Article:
“To metabolize something like refined white sugar requires certain B vitamins … the same our liver requires to detoxify,” Mandel notes. “Processed foods like carbohydrates—any food not in its whole form, anything with white flour—can be inflammatory for the body and use up some of the nutrients we would otherwise be using for our daily routine detox.”
Too much meat and poultry can also be problematic. “Cut back on animal protein,” says Goodman. “I think we potentially overdo it and it’s full of toxins, unless you’re getting really high-quality meat and cooking it at home.”
When you do go for animal protein, seek out beef that is “organic, pastured and 100% grass fed”; chicken that is “pastured and organic”; and “wild-caught fish that are typically lower in pollutants and heavy metals, like wild Alaskan sockeye salmon,” says Goodman. “Stick with animal protein once a day, then do vegan protein because it’s easier to digest and lighter on the body.”
For vegan protein, she recommends beans, legumes, lentils and quinoa.
“Soy is ok if it’s organic and in small amounts, and I recommend tempeh, which is fermented soy,” says Goodman. “Avoid highly processed vegan proteins like tofu and fake meats.”
6. Eat Sulfur-Rich Foods
You may associate sulfur with hot springs or that rotten egg smell, but it’s a “mineral that is essential for life, which plays an important role in detoxification,” Mandel says.
Sulfur is “a component of the proteins that make up many different types of tissues in the body, including muscles, skin, and bones, as well as hair and nails,” she adds. “Sulfur is needed for the body’s production of glutathione, our master antioxidant and detoxification enzyme, which keeps the body’s detoxification processes running efficiently.”
To up your sulfur intake, she recommends cruciferous vegetables like broccoli, cauliflower, and Brussels sprouts, alliums such as garlic and onions, and pasture-raised or organic eggs.
Sleep is an important tool for detoxing. For one thing, it can help you manage stress, Mandel says.
The brain also detoxifies at night as it cleans itself of harmful waste proteins that build up between brain cells during waking hours. When the brain doesn’t get enough sleep and these waste proteins build up, you experience brain fog. Over the long term, you may increase your risk of Alzheimer’s.
8. Try Alternative Greens
No doubt you’re already downing kale, broccoli and plenty of other green vegetables. But there are other, lesser-known ones that can help your body detox.
Spirulina is blue-green algae often found in powdered or liquid extract form that has “plant-based protein and a lot of vitamins and minerals,” says Goodman.
It’s especially good for the detox of heavy metals. “It binds to heavy metal so that your body can process and expel them through your digestive system,” she says.
Goodman suggests adding spirulina to green juice, smoothies or lemon water throughout the day. To make it more palatable, she recommends adding 3 to 5 drops of “100% pure liquid organic stevia.”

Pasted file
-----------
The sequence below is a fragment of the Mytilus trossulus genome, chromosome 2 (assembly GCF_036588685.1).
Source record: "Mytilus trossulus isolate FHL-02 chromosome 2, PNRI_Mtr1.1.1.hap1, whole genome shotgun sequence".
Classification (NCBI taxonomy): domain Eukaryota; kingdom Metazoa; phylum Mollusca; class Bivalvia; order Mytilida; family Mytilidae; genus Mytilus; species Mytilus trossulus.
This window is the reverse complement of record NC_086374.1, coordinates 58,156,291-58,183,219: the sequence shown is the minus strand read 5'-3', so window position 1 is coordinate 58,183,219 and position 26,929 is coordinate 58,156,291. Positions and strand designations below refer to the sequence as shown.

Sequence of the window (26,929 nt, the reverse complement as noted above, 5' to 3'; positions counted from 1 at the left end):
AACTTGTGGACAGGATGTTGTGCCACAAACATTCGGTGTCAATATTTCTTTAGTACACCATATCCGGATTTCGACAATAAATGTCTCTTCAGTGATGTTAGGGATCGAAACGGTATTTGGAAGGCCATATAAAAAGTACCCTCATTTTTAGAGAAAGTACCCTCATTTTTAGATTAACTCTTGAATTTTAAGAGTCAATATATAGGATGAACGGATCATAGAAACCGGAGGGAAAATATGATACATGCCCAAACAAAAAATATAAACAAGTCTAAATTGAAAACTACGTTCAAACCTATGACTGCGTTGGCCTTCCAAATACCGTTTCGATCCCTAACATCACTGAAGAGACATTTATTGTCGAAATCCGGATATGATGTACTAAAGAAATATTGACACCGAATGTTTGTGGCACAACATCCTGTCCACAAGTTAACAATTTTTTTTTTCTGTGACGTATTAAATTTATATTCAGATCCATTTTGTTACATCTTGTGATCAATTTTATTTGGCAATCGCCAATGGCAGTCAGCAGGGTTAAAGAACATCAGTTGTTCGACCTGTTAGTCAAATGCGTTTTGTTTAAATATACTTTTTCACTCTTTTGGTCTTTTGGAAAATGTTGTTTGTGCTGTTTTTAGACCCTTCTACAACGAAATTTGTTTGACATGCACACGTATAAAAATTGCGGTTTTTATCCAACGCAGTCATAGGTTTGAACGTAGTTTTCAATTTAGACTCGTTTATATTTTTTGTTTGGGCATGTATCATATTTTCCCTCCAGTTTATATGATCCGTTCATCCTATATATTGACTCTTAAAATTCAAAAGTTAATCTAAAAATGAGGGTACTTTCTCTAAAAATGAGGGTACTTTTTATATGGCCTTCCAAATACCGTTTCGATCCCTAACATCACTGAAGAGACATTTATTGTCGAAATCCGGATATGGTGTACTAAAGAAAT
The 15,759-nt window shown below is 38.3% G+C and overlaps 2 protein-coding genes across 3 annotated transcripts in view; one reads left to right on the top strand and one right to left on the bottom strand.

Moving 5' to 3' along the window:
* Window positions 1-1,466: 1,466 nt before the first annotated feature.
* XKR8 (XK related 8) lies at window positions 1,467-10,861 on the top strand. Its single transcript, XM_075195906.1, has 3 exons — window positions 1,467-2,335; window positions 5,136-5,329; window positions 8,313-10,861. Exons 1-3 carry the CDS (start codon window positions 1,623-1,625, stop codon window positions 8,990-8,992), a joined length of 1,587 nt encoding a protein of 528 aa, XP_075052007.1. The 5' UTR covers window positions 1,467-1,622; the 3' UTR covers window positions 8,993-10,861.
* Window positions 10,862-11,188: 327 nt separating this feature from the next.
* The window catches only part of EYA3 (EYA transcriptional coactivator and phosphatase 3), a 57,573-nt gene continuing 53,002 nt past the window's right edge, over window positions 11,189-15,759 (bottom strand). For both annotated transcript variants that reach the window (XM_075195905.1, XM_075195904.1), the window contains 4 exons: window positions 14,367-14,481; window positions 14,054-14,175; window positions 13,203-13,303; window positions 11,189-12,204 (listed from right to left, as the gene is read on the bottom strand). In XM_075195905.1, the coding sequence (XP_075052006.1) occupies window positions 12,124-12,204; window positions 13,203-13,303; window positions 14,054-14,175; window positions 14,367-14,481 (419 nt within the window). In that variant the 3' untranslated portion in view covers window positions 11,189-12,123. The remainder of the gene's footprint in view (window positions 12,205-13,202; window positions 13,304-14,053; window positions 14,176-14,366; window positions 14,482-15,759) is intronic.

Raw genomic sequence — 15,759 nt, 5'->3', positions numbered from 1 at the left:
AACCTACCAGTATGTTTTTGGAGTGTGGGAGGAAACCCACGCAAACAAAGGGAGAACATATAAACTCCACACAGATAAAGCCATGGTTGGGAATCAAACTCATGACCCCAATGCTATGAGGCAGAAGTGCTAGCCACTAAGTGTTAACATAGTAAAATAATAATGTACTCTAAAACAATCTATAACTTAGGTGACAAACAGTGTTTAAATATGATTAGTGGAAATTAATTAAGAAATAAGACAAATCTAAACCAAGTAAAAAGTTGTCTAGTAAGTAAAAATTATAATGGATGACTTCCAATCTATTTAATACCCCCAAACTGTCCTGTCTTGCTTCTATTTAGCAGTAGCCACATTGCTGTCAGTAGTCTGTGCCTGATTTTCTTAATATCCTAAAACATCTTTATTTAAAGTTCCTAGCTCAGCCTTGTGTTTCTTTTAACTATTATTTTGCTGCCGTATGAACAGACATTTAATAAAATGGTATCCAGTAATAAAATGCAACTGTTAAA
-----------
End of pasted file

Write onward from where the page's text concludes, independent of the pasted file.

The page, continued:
Dandelion greens and nettle leaves “help the lymph system and are really great for the kidneys,” says Goodman. “Your lymphatic system is kind of like a circulatory system that flushes your body. It consists of a liquid called lymph that moves through your body, helping you to eliminate toxins.”
You can have dandelion greens or nettle leaves as tea, or in juice or a smoothie. Look for dandelion greens at your farmers market; they make a great addition to salads.
9. Get Your Probiotics
Probiotics, which help regulate the good bacteria in our gut, also play a major role in detox.
“Digestion is our number one detox system,” says Goodman. “It’s important in regards to making sure we are breaking down our food and actually digesting and absorbing nutrients, and also eliminating the toxins. Probiotics and fermented foods ensure everything is moving through the system and being effectively eliminated.”
10. Dry Brush
“Unlike the circulatory system, there’s nothing pumping the fluid through the lymphatic system,” says Goodman. “This means if you don’t move your body, your lymph stays stagnant, allowing toxic buildup.”
It may sound odd at first, but “dry brushing”—brushing dry skin regularly with a natural bristle brush—can help stimulate lymph flow.
Here’s how: “Using a natural bristle brush, start at the feet and brush in a circular motion,” says Goodman. “Slowly work your way up the body. Always brush toward the heart, which is the area where lymph actually drains. Do this for 3 to 5 minutes before you shower.”
BIO: Jessica Hamlin is an LA-born and bred journalist and editor and works as a freelance web editor for NPR affiliate KPCC. She’s written about healthier food and events for various publications including Eater LA and was an editor for AOL’s Patch, where she won an LA Press Club Award. In addition to her BA in journalism, Jessica is a graduate of the Institute for Integrative Nutrition’s health coach training program.